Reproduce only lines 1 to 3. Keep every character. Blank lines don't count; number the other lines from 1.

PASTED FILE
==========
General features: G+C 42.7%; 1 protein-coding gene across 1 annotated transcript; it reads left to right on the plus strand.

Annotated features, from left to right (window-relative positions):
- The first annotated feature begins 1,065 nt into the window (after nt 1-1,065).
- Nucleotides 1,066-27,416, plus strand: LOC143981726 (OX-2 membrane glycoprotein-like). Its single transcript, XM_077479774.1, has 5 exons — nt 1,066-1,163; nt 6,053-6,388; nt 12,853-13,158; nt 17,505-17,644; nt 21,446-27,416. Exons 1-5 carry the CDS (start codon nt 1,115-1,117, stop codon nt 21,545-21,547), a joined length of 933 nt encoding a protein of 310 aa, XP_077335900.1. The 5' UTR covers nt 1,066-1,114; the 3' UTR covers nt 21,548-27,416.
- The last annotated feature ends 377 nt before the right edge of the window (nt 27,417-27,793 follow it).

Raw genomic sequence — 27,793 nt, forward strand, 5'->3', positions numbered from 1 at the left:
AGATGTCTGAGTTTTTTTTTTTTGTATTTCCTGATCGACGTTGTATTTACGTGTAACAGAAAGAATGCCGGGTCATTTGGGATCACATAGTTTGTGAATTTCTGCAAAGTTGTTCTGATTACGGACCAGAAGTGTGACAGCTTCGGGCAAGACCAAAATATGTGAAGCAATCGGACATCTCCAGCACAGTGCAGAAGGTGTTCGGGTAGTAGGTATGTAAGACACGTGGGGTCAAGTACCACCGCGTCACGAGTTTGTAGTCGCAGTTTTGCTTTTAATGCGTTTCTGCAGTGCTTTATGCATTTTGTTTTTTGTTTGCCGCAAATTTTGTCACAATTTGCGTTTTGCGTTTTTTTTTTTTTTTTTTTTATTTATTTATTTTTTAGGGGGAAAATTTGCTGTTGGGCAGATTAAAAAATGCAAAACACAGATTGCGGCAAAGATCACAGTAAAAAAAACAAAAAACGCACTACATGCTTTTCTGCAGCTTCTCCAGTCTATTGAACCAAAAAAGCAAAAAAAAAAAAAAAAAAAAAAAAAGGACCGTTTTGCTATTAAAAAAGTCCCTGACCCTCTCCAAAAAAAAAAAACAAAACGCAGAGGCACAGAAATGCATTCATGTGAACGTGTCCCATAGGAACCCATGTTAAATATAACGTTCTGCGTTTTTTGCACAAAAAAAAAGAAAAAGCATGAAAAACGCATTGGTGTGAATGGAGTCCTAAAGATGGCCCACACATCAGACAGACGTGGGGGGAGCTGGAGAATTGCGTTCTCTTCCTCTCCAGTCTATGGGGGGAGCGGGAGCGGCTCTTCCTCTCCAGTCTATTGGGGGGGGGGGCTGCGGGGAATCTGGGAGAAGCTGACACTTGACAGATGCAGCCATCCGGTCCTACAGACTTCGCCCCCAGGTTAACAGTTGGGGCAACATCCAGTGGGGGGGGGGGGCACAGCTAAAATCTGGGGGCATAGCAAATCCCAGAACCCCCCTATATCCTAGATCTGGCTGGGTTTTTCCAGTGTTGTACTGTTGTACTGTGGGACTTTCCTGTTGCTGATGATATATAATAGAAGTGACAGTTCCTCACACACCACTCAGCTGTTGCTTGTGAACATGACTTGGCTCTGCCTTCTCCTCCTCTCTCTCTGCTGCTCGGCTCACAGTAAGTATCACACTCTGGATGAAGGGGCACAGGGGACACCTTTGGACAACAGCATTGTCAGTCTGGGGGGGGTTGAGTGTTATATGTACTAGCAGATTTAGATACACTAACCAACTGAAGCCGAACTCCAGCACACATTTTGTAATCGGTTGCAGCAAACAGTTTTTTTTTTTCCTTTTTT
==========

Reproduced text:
General features: G+C 42.7%; 1 protein-coding gene across 1 annotated transcript; it reads left to right on the plus strand.

Annotated features, from left to right (window-relative positions):
- The first annotated feature begins 1,065 nt into the window (after nt 1-1,065).